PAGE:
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Review of 'Cheaper by the Dozen'

Review by Alan Kline

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[July 26, 2008]  A good-looking cast, quick scene changes, singing, dancing, comedy, romance and a hint of sadness -- what more could you want on a warm summer evening? It was all there Friday night as the second phase of the Lincoln Community Theatre season got under way with "Cheaper by the Dozen." A near-capacity audience filled the Johnston Center on the campus of Lincoln College for the first of seven performances that will continue through Aug. 3.

In case you missed the book and the movie, "Cheaper by the Dozen" is the true story of Mr. and Mrs. Frank Gilbreth and their 12 children, set in the early decades of the 20th century.

Frank is a well-known scientist who tests his theories of industrial efficiency on his reluctant family. Every room in the house becomes a laboratory for increasing learning and reducing wasted motion, thus making virtually every process more efficient. At various times and in sometimes hilarious ways, the children rebel against this "tyranny," but when Father blows his whistle, they never fail to line up like soldiers.

Except for some minor sound problems, the opening night production went off without a hitch and was especially entertaining during the many musical numbers. The small pit orchestra supported the talented cast beautifully without overpowering them. Every solo part was well-sung, but special mention must be made of the numbers involving Father, portrayed by Rob Siebert, and Mother, portrayed by Joye Anderson. Both were absolutely convincing in their parental roles and rock-solid in their singing.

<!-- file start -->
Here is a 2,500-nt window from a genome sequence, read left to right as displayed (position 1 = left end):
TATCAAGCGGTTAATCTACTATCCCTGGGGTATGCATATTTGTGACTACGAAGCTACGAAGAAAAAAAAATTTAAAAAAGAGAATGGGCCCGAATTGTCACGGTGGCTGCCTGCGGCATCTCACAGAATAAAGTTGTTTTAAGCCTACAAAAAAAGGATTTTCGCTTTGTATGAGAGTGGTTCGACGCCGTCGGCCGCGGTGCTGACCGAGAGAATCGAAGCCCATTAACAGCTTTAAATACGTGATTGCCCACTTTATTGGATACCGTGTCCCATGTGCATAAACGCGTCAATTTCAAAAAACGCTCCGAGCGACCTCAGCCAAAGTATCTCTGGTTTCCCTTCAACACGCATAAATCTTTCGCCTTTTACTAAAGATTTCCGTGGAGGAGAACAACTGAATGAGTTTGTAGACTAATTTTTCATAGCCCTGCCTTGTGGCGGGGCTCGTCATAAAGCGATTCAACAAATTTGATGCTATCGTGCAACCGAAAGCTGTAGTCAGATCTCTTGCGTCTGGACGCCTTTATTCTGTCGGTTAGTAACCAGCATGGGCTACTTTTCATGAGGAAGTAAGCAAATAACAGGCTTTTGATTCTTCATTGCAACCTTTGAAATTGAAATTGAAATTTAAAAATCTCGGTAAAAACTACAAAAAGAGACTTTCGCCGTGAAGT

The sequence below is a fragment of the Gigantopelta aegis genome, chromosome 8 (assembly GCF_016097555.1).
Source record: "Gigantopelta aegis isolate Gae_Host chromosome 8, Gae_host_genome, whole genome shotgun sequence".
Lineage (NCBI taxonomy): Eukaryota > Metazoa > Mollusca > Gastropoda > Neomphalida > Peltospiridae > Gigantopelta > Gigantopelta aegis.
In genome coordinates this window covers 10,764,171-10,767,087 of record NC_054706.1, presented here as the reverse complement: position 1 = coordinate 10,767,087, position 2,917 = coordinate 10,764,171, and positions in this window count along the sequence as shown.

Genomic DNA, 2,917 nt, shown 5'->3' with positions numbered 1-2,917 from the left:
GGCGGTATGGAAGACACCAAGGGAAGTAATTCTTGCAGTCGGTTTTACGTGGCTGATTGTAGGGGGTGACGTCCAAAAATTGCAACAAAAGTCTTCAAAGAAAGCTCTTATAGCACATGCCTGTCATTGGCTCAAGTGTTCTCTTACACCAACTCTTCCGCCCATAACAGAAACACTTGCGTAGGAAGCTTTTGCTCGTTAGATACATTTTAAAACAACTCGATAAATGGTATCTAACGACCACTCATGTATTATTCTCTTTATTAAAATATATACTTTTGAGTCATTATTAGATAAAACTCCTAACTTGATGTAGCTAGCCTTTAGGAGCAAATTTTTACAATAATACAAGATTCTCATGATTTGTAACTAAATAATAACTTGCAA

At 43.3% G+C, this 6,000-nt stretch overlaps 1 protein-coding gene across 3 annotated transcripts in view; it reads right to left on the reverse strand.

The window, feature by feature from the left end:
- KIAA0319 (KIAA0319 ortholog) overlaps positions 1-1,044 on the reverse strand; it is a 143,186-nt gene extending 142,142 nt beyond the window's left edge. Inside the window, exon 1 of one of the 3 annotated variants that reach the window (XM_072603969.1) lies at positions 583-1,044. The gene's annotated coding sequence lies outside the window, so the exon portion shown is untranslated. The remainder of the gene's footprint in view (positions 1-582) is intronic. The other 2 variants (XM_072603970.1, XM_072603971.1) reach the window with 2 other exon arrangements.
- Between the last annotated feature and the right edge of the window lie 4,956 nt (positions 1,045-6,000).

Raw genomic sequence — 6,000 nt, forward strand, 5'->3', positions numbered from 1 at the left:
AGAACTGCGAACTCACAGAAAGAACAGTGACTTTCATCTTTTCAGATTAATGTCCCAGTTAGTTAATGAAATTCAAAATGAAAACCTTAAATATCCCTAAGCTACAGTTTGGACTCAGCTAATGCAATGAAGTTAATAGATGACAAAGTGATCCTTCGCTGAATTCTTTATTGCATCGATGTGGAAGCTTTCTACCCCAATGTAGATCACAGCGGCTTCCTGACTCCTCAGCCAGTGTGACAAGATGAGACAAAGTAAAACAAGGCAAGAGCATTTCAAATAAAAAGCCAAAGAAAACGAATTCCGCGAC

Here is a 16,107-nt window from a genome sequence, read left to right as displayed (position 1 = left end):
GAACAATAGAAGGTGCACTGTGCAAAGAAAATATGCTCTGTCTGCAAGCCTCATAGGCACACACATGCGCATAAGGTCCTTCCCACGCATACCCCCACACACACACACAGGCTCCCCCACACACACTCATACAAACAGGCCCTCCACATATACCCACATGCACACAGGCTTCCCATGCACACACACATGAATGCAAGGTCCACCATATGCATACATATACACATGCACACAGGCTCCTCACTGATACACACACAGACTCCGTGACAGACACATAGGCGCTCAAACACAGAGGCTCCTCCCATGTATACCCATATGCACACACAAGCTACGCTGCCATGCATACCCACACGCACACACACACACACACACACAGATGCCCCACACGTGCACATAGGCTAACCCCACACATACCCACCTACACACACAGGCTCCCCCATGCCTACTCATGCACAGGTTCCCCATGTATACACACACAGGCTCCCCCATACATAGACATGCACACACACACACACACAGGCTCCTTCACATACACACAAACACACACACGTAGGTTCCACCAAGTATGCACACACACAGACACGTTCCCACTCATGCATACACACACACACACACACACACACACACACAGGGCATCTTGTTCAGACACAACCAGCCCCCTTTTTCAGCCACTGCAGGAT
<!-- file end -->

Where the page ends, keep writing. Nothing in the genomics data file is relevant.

The children, who ranged in age from second grade to college, were delightful and filled the stage with activity throughout the play. Nearly a dozen other cast members added to the energy and authenticity of the show in a number of supporting roles.

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An unusual aspect of this production is a testament to the talent of this young cast and crew: The remaining seven productions will go on without Tim Searby. Before he agreed to serve as director of this production, Tim and his wife, Lorna, had already booked plane tickets for their vacation, so they are leaving Lincoln today (Saturday). At the reception after the show Friday night, Tim said that he will greatly miss the cast and crew, of course, but he won't worry for a minute about the show's success because of how smoothly it went Friday night.

It's that good -- don't miss it!


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